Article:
Quantcast Current Regulators

Share on Google+Share on FacebookShare on LinkedInShare on TwitterShare on DiggShare on Stumble Upon
Custom Search
 
  
 
4-44 Q33. In figure 4-37, the voltage drop across RS and R1 determines the amount of base-emitter ____ for Q1. Q34. In figure 4-39, view A, when there is an increase in the input voltage, the forward bias of Q1 increases/decreases (which one). Q35. In view B of figure 4-39, when the load current increases and the output voltage momentarily drops, the resistance of Q1 increase/decreases (which one) to compensate. Current Regulators You should now know how voltage regulators work to provide constant output voltages. In some circuits it may be necessary to regulate the current output. The circuitry which provides a constant current output is called a constant current regulator or just CURRENT REGULATOR. The schematic shown in figure 4-40 is a simplified schematic for a current regulator. The variable resistor shown on the schematic is used to illustrate the concept of current regulation. You should know from your study of voltage regulators that a variable resistor does not respond quickly enough to compensate for the changes. Notice that an ammeter has been included in this circuit to indicate that the circuit shown is that of a current regulator. When the circuit functions properly, the current reading of the ammeter remains constant. In this case the variable resistor (RV) compensates for changes in the load or dc input voltage. Adequate current regulation results in the loss of voltage regulation. Studying the schematic shown, you should recall that any increase in load resistance causes a drop in current. To maintain a constant current flow, the resistance of RV must be reduced whenever the load resistance increases. This causes the total resistance to remain constant. An increase in the input voltage must be compensated for by an increase in the resistance of RV, thereby maintaining a constant current flow. The operation of a current regulator is similar to that of a voltage regulator. The basic difference is that one regulates current and the other regulates voltage. Figure 4-40.—Current regulator (simplified). Since use of a variable resistor is not a practical way to control current fluctuation or variation, a transistor and a Zener diode, together with necessary resistors, are used. Recall that the Zener diode provides a constant reference voltage. The schematic shown in figure 4-41 is that of a current regulator circuit. Except for the addition of R1, the circuit shown in the figure is similar to that of a series voltage regulator. The resistor is connected in series with the load and senses any current changes in the load. Notice the voltage drop across R1 and the negative voltage polarity applied to the emitter of Q1. The


Electrical News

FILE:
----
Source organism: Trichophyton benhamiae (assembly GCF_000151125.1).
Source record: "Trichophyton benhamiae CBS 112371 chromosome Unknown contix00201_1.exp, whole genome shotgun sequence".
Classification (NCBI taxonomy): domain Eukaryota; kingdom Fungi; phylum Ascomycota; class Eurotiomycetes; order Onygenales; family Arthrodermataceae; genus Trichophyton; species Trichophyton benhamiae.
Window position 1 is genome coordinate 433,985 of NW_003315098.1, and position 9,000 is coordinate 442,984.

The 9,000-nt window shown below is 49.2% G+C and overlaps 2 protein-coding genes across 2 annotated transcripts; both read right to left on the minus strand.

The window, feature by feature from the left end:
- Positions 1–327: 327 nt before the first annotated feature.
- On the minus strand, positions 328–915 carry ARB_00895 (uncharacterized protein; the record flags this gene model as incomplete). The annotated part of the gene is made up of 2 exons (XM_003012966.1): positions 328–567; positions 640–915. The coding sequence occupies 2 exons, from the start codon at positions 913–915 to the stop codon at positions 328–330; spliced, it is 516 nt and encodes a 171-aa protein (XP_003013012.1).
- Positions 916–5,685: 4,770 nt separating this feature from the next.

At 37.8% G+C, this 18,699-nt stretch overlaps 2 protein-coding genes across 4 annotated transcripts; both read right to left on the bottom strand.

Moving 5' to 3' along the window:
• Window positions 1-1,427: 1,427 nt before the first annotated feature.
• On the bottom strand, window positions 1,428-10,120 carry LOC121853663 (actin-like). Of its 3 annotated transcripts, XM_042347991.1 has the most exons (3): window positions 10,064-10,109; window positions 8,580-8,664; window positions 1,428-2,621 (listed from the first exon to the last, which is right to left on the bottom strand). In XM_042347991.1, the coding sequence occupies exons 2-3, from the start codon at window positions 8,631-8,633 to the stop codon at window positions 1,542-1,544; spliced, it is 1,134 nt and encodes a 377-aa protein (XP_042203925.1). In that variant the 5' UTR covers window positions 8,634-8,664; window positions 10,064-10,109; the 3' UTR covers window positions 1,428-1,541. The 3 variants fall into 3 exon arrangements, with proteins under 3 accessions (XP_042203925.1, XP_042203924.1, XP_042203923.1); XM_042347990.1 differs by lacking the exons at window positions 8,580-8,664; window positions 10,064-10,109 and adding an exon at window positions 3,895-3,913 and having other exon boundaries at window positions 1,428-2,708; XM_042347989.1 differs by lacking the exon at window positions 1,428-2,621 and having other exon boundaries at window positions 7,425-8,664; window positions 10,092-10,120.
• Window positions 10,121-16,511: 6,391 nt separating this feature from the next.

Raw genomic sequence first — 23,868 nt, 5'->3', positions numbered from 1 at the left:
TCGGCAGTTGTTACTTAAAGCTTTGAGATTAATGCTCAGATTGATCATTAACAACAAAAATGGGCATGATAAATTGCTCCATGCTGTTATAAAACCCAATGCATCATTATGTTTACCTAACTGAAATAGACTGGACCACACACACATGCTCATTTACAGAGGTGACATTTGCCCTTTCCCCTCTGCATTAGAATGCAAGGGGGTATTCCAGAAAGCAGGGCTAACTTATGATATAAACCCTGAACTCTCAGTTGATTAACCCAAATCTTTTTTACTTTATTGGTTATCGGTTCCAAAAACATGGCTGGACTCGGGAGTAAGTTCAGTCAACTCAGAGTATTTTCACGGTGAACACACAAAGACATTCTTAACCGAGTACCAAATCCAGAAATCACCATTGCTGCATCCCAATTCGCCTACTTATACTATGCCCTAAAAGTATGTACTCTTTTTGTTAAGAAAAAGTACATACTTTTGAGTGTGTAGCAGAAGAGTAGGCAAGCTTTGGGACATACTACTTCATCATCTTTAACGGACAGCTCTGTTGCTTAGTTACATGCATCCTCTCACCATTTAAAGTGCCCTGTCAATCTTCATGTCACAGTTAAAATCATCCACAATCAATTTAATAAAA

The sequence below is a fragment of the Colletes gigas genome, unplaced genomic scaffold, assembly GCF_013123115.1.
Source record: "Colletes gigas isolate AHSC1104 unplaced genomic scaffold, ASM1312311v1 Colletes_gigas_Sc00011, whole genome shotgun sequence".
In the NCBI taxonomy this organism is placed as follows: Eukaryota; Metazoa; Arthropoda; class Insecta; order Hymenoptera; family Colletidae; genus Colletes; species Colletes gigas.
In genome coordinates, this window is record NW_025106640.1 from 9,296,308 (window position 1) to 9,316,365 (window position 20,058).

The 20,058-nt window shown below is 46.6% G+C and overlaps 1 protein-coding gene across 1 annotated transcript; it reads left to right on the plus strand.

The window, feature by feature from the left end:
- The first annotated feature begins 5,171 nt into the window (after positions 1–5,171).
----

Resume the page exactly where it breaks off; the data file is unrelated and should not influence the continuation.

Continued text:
Transactors -- Expanding the Role of FPGA-Based Prototypes
FPGA-based prototypes offer unbeatable flexibility, capacity, and speed. Extending their...
eetimes.com
Awesome 3D Electronic Sculptures
These little beauties are created using thousands of discrete components...
eetimes.com
Graphene Polymer Speeds Electron Transport
Depositing conducting polymers on graphene gives then highly desirable electrical...
eetimes.com
Vision Explosion Requires Mobile Architecture Rethink
CEVA's Eran Briman examines the explosion in vision processing and...
eetimes.com
ECC Brings Reliability and Power Efficiency to Mobile Devices
Error correcting code increases memory density and bandwidth while maintaining...
eetimes.com
Friday Quiz: Spectrum and Network Measurements
Wireless is everywhere, but not without spectral measurements....
eetimes.com
LTE-U for Small Cells Improves Wi-Fi Environment
In LTE-U, LTE technology over an unlicensed band is paired...
eetimes.com
Web Giants Dictate Road Maps
Big data centers such as Amazon, Google and Facebook are...
eetimes.com
IoT Terrain Still Shifting
The Internet of Things continues to fragment with competing networks...
eetimes.com
Infineon: CAN FD Success Goes at Expense of FlexRay
The faster version of the venerable CAN bus, CAN FD...
eetimes.com
Maker Faire Sydney – Trends in Hardware Innovation Fireside Chat
2014 Sydney Maker Faire Power House Museum 17/8/2014 Trends in...
eevblog.com
Apple's March 9 Event: Is It Time For The Apple Watch?
Apple fans and non-fans alike are waiting to "watch" what...
eetimes.com
Tessera Buys Smart Sensors for Iris Recognition
FotoNation Limited, a wholly owned subsidiary of chip packaging company...
eetimes.com
Hi-Speed Transistors from Liquid Processing
A University of Chicago lab has invented a new kind...
eetimes.com
An Appetizing Archive of Propitious & Pragmatic Resources
EE Times blogger Adam Taylor has created a website containing...
eetimes.com
ESC Boston 2015 Sneak Peek -- Open Source Electromagnetic Trackers
Here's a sneak peek at one of the presentations to...
eetimes.com
Radars Can't Spot Mysterious Drones over Paris
Unidentified drones were spotted in the skies above Paris two...
eetimes.com
18 Views of ISSCC
Engineers showed advances in lower power, higher performance and media-rich...
eetimes.com
IoT Starter Kit Connects Developer to Cloud in Moments
Seeking to simplify the prospect of creating an IoT prototype...
eetimes.com
 


Privacy Statement - Copyright Information. - Contact Us

comments powered by Disqus

Integrated Publishing, Inc.
9438 US Hwy 19N #311 Port Richey, FL 34668

Phone For Parts Inquiries: (727) 755-3260
Google +